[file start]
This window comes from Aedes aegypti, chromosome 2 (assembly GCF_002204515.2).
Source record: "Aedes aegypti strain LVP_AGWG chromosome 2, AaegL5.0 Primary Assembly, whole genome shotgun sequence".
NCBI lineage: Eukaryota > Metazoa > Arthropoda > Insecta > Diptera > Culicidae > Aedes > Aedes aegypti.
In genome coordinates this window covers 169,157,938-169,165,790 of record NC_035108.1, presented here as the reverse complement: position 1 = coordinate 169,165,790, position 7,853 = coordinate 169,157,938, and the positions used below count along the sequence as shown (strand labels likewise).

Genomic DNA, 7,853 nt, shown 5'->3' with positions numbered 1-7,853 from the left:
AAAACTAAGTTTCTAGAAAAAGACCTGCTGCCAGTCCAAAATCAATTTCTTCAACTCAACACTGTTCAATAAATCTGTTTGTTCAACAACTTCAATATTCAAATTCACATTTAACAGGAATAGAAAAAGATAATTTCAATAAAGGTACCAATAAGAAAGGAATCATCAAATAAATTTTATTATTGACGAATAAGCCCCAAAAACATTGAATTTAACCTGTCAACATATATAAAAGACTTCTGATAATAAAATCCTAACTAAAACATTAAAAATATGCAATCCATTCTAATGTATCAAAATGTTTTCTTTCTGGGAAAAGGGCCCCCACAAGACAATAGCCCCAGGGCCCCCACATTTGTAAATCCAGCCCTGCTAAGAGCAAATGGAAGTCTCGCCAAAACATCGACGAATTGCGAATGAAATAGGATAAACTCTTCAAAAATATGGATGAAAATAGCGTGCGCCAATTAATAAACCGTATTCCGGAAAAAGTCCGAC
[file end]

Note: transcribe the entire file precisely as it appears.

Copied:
This window comes from Aedes aegypti, chromosome 2 (assembly GCF_002204515.2).
Source record: "Aedes aegypti strain LVP_AGWG chromosome 2, AaegL5.0 Primary Assembly, whole genome shotgun sequence".
NCBI lineage: Eukaryota > Metazoa > Arthropoda > Insecta > Diptera > Culicidae > Aedes > Aedes aegypti.
In genome coordinates this window covers 169,157,938-169,165,790 of record NC_035108.1, presented here as the reverse complement: position 1 = coordinate 169,165,790, position 7,853 = coordinate 169,157,938, and the positions used below count along the sequence as shown (strand labels likewise).

Genomic DNA, 7,853 nt, shown 5'->3' with positions numbered 1-7,853 from the left:
AAAACTAAGTTTCTAGAAAAAGACCTGCTGCCAGTCCAAAATCAATTTCTTCAACTCAACACTGTTCAATAAATCTGTTTGTTCAACAACTTCAATATTCAAATTCACATTTAACAGGAATAGAAAAAGATAATTTCAATAAAGGTACCAATAAGAAAGGAATCATCAAATAAATTTTATTATTGACGAATAAGCCCCAAAAACATTGAATTTAACCTGTCAACATATATAAAAGACTTCTGATAATAAAATCCTAACTAAAACATTAAAAATATGCAATCCATTCTAATGTATCAAAATGTTTTCTTTCTGGGAAAAGGGCCCCCACAAGACAATAGCCCCAGGGCCCCCACATTTGTAAATCCAGCCCTGCTAAGAGCAAATGGAAGTCTCGCCAAAACATCGACGAATTGCGAATGAAATAGGATAAACTCTTCAAAAATATGGATGAAAATAGCGTGCGCCAATTAATAAACCGTATTCCGGAAAAAGTCCGAC